Why settle for a simple bunker underground when you can have an entire skyscraper delving into the depths of the earth? The BNKR Arquitectura company (great URL, by the way), have come up with a concept for an upside down pyramid for the middle of Mexico City. Starting with a wide opening at the top, the pyramid piles layer upon layer going down into a single point. There’s a great full-length picture here, whilst the top looks something like this.
Humans Invent have an excellent post about the design, which features a quote on how the lighting might work:
To solve this, BNKR Arquitectura plans to cover the roof of the Earthscraper with a glass floor spanning the entire surface area of the structure. It will let natural light seep in, and illuminate the subterranean structure, which, BNKR Arquitectura says, also “allows the life of the Earthscraper to blend with everything happening on top.”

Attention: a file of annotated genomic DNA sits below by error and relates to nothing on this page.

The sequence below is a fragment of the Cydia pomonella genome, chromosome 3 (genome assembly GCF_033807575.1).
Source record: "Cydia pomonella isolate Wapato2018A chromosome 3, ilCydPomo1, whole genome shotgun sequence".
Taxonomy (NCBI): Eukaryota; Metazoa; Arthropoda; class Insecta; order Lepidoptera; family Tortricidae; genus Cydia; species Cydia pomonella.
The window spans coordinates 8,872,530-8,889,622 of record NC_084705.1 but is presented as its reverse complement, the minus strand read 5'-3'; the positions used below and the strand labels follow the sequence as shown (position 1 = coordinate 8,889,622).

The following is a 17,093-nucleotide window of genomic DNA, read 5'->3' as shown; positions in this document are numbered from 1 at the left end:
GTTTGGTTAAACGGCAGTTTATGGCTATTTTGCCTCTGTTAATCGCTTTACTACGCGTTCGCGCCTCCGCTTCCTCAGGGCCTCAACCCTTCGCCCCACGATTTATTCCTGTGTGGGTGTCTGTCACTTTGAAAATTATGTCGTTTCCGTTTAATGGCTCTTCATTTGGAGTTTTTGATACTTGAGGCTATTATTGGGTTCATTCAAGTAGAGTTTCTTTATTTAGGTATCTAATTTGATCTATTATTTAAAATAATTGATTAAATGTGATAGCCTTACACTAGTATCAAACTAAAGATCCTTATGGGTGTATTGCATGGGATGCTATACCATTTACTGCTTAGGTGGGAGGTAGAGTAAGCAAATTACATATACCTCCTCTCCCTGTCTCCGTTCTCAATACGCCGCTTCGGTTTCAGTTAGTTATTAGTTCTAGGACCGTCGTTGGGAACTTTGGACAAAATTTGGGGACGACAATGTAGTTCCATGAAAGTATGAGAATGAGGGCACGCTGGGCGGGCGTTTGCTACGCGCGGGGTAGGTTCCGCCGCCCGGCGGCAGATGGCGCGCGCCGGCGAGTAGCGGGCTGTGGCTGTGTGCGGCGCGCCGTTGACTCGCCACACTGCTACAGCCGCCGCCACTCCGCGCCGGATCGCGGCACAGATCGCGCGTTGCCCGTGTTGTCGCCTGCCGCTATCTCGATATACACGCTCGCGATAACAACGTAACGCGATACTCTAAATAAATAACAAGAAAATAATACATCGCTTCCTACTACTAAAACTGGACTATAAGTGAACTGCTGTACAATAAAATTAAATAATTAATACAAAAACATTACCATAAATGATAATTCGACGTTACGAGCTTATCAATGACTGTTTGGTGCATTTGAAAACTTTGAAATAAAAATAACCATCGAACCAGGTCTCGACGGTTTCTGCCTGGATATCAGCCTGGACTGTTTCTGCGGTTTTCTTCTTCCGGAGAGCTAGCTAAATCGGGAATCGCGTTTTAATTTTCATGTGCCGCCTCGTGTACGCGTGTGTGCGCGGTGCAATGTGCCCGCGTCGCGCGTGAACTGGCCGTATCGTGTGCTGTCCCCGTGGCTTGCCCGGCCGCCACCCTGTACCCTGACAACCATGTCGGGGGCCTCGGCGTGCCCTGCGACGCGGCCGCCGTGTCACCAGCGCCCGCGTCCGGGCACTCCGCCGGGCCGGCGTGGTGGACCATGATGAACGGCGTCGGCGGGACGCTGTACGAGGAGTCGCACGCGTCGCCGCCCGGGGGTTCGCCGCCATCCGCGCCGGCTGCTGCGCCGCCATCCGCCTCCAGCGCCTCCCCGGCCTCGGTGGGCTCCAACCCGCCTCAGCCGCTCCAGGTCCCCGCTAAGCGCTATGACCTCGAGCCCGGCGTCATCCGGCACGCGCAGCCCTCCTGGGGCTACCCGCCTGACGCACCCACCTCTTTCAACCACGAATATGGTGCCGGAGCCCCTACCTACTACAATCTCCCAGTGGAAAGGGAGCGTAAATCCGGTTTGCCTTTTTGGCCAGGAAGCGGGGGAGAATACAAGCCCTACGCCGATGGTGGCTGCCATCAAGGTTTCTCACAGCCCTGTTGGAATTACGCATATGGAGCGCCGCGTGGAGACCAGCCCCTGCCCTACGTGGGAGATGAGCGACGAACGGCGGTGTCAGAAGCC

That’s all very well and good but only explains away a couple of layers. I’m assuming the further down the go, the more likely you are to be looking at fake windows and Back to the Future style projections on the blinds.
The article also looks at some other subterranean projects, including Perdu and a couple of others. For my own reference and further investigation:
- The Earth House in South Korea, designed and built by architect Byoung Cho
- Bolton Eco House built for footballer Gary Neville